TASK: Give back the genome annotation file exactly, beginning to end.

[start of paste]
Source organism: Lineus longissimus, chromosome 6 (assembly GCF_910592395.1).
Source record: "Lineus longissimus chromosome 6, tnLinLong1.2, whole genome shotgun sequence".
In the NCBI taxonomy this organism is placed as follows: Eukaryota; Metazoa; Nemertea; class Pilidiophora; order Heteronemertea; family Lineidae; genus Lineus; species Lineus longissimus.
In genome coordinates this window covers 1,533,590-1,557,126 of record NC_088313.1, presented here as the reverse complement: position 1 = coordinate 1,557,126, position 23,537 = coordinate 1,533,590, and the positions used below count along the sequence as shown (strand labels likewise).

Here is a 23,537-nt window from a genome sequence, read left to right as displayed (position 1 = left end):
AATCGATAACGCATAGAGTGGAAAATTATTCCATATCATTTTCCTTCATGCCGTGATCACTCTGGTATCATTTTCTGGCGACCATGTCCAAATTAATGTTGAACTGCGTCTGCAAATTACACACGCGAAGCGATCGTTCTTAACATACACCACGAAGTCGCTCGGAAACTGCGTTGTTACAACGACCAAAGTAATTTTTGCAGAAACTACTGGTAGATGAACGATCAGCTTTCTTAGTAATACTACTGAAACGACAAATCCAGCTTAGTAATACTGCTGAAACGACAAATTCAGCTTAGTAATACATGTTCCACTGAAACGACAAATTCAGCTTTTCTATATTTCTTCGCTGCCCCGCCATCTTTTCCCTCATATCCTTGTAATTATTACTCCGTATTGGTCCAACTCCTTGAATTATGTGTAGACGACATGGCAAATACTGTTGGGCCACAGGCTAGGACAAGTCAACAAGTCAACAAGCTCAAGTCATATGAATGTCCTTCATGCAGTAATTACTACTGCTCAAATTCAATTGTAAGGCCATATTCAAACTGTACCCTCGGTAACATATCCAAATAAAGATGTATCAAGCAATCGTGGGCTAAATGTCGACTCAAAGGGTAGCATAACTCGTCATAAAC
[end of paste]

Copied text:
Source organism: Lineus longissimus, chromosome 6 (assembly GCF_910592395.1).
Source record: "Lineus longissimus chromosome 6, tnLinLong1.2, whole genome shotgun sequence".
In the NCBI taxonomy this organism is placed as follows: Eukaryota; Metazoa; Nemertea; class Pilidiophora; order Heteronemertea; family Lineidae; genus Lineus; species Lineus longissimus.
In genome coordinates this window covers 1,533,590-1,557,126 of record NC_088313.1, presented here as the reverse complement: position 1 = coordinate 1,557,126, position 23,537 = coordinate 1,533,590, and the positions used below count along the sequence as shown (strand labels likewise).

Here is a 23,537-nt window from a genome sequence, read left to right as displayed (position 1 = left end):
AATCGATAACGCATAGAGTGGAAAATTATTCCATATCATTTTCCTTCATGCCGTGATCACTCTGGTATCATTTTCTGGCGACCATGTCCAAATTAATGTTGAACTGCGTCTGCAAATTACACACGCGAAGCGATCGTTCTTAACATACACCACGAAGTCGCTCGGAAACTGCGTTGTTACAACGACCAAAGTAATTTTTGCAGAAACTACTGGTAGATGAACGATCAGCTTTCTTAGTAATACTACTGAAACGACAAATCCAGCTTAGTAATACTGCTGAAACGACAAATTCAGCTTAGTAATACATGTTCCACTGAAACGACAAATTCAGCTTTTCTATATTTCTTCGCTGCCCCGCCATCTTTTCCCTCATATCCTTGTAATTATTACTCCGTATTGGTCCAACTCCTTGAATTATGTGTAGACGACATGGCAAATACTGTTGGGCCACAGGCTAGGACAAGTCAACAAGTCAACAAGCTCAAGTCATATGAATGTCCTTCATGCAGTAATTACTACTGCTCAAATTCAATTGTAAGGCCATATTCAAACTGTACCCTCGGTAACATATCCAAATAAAGATGTATCAAGCAATCGTGGGCTAAATGTCGACTCAAAGGGTAGCATAACTCGTCATAAAC